CSO - rents: -0.9% in April, +2.4% over 12 mths

cso.ie/px/pxeirestat/Statire … =0&PXSId=0

Cuts in RA taking effect in April?

Surely if RA was cut by 8% approximately and it accounts for 50% of the market the fall should have been 2-4%

Maybe they are lying to us :frowning:

Either way I am surprised the fall was not larger.

If I recall correctly the source data for rents is provided by EAs

Are you seeing bigger drops on the ground?

In D2 & D4 rents are down approx. 5% in the last 2 months.

However that is after a substantial increase of approx 20%.

The issue with the reduction in RA is that it is forcing SW receiptants to move to cheaper parts of Dublin.

Thus there are more low quality apartments on the market being down the average.

Once the RA people move I would expect to see rents to start to increase again.

If any upward pressure manifests itself on the RPPI over H1, I’d expect rents to soften in same locales, due to shifting demand patterns.

The CSO index is not a measure of available rental rates, it’s a measure of the average of what all renters are currently paying.

Rates are set at the margin. If 1 house on a street sells for X+/-10K then all houses are deemed to have that value. However the other house owners don’t suddenly find their mortgage going up by that value.

Similarly with rents. Asking prices may have risen by 20% in some areas due to demand pressures are fallen by 8% in others due to RA cuts but the average rates paid may only see a 2% rise/0.8% fall as only a proportion of leases come up for renewal during the time period and the higher asking rates don’t effect existing tenants.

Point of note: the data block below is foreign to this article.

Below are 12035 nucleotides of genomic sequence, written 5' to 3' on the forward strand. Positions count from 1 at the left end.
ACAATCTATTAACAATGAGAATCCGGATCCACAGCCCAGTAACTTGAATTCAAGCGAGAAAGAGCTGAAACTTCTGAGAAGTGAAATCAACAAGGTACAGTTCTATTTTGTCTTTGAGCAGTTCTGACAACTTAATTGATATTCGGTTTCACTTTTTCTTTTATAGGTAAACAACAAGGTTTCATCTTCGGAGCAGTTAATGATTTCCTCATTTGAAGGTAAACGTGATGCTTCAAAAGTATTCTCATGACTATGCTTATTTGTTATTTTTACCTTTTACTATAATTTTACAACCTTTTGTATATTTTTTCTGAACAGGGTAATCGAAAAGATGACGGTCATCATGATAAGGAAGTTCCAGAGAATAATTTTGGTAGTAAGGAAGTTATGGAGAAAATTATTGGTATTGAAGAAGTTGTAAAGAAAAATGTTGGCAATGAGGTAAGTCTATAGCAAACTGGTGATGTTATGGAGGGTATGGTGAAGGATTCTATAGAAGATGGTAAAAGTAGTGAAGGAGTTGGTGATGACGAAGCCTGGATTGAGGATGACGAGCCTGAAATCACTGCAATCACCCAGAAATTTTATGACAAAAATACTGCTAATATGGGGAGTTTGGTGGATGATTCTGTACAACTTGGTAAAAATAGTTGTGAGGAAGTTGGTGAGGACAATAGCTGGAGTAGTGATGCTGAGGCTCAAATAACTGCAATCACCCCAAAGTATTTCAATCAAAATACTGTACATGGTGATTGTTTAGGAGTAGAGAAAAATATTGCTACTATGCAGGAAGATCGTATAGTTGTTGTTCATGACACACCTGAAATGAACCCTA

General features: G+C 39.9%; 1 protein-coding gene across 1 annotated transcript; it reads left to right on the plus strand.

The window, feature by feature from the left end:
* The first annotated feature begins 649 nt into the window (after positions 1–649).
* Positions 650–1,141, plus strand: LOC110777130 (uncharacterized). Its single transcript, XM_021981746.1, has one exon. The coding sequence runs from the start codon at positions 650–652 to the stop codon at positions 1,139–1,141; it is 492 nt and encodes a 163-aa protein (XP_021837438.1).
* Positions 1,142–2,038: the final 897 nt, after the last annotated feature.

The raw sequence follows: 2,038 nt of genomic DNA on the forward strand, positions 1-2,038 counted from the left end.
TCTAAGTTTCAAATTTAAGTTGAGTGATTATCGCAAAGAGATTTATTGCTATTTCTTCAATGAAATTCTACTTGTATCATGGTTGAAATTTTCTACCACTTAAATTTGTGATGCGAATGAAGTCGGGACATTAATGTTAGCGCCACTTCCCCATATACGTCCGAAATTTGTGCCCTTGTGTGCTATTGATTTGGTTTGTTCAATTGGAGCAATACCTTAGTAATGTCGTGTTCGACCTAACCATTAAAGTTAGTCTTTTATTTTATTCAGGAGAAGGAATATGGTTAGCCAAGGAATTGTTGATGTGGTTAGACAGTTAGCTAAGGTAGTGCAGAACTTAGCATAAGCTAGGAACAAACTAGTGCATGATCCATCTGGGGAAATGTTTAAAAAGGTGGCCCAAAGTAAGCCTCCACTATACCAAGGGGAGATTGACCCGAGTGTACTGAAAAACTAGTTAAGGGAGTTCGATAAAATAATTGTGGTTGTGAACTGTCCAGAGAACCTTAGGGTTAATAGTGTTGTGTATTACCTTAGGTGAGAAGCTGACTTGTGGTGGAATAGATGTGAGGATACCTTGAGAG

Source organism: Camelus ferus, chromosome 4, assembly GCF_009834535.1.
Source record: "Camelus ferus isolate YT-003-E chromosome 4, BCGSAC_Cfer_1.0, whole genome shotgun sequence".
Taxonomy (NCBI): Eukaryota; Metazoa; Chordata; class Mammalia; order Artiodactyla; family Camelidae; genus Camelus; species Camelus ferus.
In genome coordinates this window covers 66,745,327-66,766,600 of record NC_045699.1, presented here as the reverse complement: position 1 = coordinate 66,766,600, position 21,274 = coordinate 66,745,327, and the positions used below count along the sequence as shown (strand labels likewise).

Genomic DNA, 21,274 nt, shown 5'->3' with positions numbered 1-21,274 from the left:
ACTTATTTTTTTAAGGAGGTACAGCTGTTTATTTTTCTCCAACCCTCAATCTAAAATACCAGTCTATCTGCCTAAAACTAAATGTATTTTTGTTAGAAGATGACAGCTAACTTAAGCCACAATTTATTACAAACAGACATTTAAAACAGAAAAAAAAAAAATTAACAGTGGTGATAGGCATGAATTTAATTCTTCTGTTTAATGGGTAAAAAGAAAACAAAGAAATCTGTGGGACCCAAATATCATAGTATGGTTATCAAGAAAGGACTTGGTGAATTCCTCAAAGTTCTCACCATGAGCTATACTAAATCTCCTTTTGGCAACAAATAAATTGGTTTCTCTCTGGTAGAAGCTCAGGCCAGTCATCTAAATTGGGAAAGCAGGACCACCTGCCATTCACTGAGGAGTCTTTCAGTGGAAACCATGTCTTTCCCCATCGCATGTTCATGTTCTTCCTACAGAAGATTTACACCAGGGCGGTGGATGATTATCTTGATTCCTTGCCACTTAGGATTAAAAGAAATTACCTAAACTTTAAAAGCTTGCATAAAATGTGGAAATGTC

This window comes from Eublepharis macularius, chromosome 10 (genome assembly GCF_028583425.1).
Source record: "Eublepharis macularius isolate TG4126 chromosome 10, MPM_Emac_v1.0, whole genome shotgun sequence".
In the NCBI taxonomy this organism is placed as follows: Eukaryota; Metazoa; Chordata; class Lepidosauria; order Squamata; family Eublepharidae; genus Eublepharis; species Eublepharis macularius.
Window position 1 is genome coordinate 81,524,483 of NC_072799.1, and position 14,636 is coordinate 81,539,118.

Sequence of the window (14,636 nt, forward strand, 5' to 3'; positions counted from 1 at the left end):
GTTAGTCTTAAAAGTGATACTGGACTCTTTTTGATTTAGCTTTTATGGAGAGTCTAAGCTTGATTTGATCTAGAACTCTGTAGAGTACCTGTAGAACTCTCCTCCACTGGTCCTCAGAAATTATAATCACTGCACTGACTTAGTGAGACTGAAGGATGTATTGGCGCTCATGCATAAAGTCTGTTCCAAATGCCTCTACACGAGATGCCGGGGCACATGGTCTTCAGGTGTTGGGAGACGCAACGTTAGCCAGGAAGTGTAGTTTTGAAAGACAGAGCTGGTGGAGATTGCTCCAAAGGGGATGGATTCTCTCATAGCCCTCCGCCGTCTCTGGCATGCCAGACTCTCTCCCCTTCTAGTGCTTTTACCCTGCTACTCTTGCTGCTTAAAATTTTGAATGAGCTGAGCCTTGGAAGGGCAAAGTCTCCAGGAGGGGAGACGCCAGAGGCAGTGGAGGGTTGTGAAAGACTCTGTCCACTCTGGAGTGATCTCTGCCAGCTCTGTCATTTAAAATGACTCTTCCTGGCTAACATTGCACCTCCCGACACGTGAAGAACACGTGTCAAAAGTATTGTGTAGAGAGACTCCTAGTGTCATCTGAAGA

Per DSP, in 2010 there were 97,260 Rent Supplement claimants.

Per PRTB 2010 Annual Report, there were 231,818 registered tenancies, of which 494,659 tenants.

public.prtb.ie/DownloadDocs/PRTB … ersion.pdf

So 97,260/494,659 = 19.7% of the total tenant market is paid for by Rent Supplement

PRTB caveat: These figures however should be read with some caution as there is no requirement for a landlord to notify the PRTB where a registered tenancy has ceased.

So the 494,659 figure is no doubt overstated. Then again, there are the unregistered tenants also.

The RA drops from Jan 2012 have not yet been completed in many counties.

For eg Galway is only starting to implement them now, whereas some areas began in Jan.

Slightly related:

uk.news.yahoo.com/cost-living-eases-back-april-111547150.html

Whats with education up 9.4%?!

Hm, so let me get this straight.

Once all the deadbeat welfare recipients move out of the nicer areas and free up properties there, those properties will then be snapped up by a better class of renter, thus forcing up rents.

Is that it?

I am immediately compelled to ask where these better healed renters were till now? Because you seem to be saying that were it not for all those RA recipients clogging up those properties, there would be an alternative pool of people prepared to pay more who have till now been blocked from doing so because of the RA folk.

That’s not what I took from Landlord’s post. He seemed to be making a perfectly cromulent point.